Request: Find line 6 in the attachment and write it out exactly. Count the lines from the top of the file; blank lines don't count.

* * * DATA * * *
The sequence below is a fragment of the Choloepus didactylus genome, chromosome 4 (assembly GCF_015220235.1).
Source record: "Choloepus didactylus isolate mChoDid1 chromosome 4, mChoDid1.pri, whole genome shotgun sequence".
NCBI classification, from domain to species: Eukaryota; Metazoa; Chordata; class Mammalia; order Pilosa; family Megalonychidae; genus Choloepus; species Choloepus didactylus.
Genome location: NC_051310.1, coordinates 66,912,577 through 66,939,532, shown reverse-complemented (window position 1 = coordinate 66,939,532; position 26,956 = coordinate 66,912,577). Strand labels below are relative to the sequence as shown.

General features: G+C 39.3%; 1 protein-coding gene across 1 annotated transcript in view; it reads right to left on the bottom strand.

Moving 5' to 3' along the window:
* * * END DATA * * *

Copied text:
Moving 5' to 3' along the window: